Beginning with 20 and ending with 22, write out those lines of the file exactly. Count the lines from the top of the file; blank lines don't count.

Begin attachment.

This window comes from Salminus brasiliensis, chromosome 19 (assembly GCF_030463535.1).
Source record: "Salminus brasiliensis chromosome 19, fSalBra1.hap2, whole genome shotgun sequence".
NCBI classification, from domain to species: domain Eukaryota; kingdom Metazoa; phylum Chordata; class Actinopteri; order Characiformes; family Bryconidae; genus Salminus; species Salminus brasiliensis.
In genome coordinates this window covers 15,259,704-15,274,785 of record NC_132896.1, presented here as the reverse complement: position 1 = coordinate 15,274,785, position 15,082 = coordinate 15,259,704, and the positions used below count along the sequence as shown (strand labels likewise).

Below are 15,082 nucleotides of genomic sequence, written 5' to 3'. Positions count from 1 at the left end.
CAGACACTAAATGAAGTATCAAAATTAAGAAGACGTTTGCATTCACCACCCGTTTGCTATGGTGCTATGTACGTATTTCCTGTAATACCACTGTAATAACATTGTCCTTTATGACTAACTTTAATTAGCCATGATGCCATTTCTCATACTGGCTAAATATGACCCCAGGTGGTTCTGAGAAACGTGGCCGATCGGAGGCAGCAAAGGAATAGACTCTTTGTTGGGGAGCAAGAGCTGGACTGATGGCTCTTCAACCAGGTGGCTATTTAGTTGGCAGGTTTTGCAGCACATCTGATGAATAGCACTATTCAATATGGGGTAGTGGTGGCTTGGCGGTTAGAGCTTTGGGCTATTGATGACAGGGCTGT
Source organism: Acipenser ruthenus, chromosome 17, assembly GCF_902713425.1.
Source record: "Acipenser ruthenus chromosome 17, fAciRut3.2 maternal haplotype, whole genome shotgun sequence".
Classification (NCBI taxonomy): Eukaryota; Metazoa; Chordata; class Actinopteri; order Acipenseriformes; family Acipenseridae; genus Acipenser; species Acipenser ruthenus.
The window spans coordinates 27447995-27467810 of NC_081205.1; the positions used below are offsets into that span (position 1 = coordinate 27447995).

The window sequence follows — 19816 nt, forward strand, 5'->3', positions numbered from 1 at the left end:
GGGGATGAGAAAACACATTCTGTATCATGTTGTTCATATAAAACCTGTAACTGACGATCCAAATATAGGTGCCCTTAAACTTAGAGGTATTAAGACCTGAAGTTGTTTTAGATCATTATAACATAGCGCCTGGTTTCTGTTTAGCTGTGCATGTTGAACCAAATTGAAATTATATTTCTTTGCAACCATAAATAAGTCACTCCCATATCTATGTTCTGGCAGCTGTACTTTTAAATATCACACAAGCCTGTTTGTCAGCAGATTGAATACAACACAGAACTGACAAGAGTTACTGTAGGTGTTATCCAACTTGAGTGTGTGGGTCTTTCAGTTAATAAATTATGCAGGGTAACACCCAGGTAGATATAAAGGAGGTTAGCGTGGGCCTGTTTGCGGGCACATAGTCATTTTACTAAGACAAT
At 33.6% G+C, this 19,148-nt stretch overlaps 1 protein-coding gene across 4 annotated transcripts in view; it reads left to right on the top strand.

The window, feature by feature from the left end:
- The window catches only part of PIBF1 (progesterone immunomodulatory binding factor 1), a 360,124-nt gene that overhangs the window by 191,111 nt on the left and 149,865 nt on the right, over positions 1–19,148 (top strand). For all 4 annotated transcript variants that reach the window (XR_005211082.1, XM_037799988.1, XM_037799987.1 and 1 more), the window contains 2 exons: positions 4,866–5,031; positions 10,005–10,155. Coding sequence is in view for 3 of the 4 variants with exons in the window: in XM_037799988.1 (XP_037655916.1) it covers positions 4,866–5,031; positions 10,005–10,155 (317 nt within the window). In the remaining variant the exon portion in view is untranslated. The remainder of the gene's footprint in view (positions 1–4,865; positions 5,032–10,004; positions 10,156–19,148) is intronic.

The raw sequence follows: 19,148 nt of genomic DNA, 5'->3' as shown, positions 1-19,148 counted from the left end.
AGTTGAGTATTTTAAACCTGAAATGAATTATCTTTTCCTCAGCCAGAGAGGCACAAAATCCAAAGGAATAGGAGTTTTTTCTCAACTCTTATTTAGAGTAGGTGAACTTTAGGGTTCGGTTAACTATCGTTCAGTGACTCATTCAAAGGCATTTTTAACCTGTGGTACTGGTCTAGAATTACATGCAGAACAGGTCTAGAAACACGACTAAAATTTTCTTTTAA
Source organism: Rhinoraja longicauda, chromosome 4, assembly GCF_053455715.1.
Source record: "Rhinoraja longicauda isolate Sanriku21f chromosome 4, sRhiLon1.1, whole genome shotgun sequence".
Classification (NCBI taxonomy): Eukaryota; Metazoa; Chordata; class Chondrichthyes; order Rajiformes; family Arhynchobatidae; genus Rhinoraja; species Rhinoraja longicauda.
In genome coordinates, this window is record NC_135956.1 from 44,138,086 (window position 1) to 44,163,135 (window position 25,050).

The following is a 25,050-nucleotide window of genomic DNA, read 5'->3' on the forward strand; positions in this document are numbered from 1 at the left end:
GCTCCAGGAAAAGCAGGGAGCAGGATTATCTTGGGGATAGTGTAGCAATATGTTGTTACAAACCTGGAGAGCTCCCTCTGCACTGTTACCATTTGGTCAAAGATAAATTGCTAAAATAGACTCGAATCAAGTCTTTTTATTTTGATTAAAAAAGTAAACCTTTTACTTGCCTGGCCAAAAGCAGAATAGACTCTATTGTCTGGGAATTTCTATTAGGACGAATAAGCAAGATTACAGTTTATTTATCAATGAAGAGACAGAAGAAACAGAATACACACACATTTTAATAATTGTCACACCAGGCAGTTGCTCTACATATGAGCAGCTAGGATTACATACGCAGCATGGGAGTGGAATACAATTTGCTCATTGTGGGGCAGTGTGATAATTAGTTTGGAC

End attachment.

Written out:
Classification (NCBI taxonomy): Eukaryota; Metazoa; Chordata; class Chondrichthyes; order Rajiformes; family Arhynchobatidae; genus Rhinoraja; species Rhinoraja longicauda.
In genome coordinates, this window is record NC_135956.1 from 44,138,086 (window position 1) to 44,163,135 (window position 25,050).

The following is a 25,050-nucleotide window of genomic DNA, read 5'->3' on the forward strand; positions in this document are numbered from 1 at the left end: